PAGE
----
Focus groups have long been a primary weapon in the marketer’s arsenal – anyone who’s watched Mad Men (which it seems is just about everyone at this point) has seen a focus group in action, and there are even marketing firms who specialize solely in running them. But that can be expensive, and besides, why limit yourself to a small group of people when you have the entire internet at your fingertips?
There are many different ways to take advantage of that, and here are some of the best techniques along with the reasons why you should use them.
Determining The Best Places To Advertise
Using social media monitoring tools to see where your target audience lives, works, and plays online is definitely not a new tactic; however, using them to decide where and how to advertise could possibly be the most valuable use of your social media software. But perhaps not in the way you currently think.
Of course, you can use these types of free and paid software as well as your own analytics set-up to see where your users are already posting positive things about your company and the brands and items that you carry, but that might not be the best use of your budget. Rather, you want to see where they aren’t saying those things – where your target audience is either actively posting negative things about your store and the products you stock, or where they aren’t saying anything at all. After all, that’s where you have the chance to introduce yourself and change their minds.
Monitoring software options range from free or low cost platforms (e.g. Social Mention, Sprout Social, and Hootsuite) to more high end solutions like Sysomos and Radian6. And these will be useful for many other purposes beyond market research and media planning as well.
Discovering What Kind Of Ads Work Best For Your Store
Not all advertisements are created equal, as every marketer knows. However, you can use the ways that users already interact with your content (and the way that they engage with your competitors – more on that following) to ensure that your future ads are the most effective.
Take it beyond just click-through rate and ask users what they think – directly! You could even consider crowdsourcing ads or asking your audience what products you should feature, or feature positive comments or reviews in your ads themselves. Anything you can do to help your clientele feel like that they have a personal investment or exclusive access will help them develop an increased affinity for your company, which leads to repeat purchases, recommendations, and more social capital.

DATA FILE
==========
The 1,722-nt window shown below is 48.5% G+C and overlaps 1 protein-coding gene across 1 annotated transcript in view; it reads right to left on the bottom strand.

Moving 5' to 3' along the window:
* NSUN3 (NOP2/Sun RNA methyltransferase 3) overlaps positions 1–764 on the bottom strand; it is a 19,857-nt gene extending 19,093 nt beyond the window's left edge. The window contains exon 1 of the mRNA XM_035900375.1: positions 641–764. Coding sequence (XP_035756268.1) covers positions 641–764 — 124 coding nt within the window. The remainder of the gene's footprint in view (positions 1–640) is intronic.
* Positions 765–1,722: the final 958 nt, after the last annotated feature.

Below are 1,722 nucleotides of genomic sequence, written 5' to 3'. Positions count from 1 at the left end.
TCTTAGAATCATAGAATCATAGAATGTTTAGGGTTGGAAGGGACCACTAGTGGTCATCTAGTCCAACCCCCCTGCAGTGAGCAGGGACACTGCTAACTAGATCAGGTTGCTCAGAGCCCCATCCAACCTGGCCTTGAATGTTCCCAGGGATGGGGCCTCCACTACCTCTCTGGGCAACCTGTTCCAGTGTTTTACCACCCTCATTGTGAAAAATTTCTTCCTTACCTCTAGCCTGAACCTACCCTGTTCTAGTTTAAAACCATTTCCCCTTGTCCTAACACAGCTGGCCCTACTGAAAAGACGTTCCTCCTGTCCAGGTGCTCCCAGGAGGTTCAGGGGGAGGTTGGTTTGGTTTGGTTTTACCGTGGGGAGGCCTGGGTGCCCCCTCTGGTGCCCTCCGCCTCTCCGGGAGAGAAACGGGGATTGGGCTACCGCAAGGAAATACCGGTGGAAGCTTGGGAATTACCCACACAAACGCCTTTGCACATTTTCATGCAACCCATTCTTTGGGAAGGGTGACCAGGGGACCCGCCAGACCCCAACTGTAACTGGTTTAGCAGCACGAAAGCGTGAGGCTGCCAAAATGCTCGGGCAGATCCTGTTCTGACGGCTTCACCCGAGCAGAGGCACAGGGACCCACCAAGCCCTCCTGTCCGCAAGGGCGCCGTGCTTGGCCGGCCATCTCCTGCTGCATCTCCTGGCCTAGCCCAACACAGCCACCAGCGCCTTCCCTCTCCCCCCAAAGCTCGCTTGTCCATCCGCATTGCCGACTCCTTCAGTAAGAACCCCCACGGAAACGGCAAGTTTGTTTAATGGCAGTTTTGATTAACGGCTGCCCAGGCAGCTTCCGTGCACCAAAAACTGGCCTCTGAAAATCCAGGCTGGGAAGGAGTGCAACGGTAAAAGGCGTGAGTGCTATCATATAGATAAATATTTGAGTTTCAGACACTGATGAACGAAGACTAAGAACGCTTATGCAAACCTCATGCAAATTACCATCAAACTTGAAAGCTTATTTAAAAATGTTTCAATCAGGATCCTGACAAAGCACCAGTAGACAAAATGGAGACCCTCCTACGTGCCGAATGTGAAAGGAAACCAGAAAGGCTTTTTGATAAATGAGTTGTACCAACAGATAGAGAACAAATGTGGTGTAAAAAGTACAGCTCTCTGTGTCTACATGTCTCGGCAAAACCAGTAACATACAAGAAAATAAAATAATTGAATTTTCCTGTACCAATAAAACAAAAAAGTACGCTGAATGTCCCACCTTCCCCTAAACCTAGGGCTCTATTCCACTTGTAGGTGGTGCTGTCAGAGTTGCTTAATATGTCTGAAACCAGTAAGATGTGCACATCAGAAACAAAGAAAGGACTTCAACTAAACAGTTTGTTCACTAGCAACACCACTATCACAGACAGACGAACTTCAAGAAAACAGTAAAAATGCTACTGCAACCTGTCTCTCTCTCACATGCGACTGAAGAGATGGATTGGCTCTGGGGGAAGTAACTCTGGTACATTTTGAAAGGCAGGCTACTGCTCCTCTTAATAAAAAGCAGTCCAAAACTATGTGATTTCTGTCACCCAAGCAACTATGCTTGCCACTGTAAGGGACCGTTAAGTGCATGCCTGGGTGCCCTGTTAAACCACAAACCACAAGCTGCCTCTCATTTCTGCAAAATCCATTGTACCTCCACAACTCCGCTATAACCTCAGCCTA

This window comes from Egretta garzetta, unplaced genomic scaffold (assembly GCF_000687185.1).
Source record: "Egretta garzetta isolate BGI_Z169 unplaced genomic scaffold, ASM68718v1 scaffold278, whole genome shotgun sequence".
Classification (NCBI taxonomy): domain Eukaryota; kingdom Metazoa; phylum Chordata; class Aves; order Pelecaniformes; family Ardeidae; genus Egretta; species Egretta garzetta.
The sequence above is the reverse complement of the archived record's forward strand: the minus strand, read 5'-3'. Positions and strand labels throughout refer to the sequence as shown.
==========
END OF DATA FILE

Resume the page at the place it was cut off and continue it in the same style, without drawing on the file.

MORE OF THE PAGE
Performing Competitive Analysis
Discovering what your competing brands or companies do on social media seems easy enough on the surface – you just need to follow them and see what they post. But that’s a one way street – it is more important to see how people reply to them and what they think of them as a whole.
However, seeing what other people say about them, their customer service, their offerings, and overall user experience can offer even more valuable insights. Social media reviews may need to be taken with a grain of salt, of course (especially the anonymous ones), but they can also provide a unique learning experience that no real life focus group could provide, and tracking them costs nothing but time.
Finding New Products To Carry Via Social Media
Start by tracking the items and brands you currently carry and see what other products your audience recommends – essentially, this is the social media marketing version of “related content” or “you may also like”. Start with shopping search engines and see what they position alongside the products you already carry.
Next, you can use social media tools like the ones mentioned above to see what other keywords commonly appear in your audience’s posts – including the names of products or brands they mention as they are comparison shopping and seeking the opinions of others online.
Holding An Actual Digital Focus Group
Twitter is perhaps the best forum for this, but Facebook and even Reddit can work as well, especially if you choose the right subreddits (the niche communities within the site itself – there is literally a subreddit for every topic you can think of and then some). Granted, people on Twitter and Facebook tend to be more open than most to interacting with marketers, but other forums can work as well – just be open about your intentions.
Advertise the focus group ahead of time, offering a special promo or discount code to those who participate, and make sure to collect their info (email addresses, social media handles, etc.) for future marketing purposes.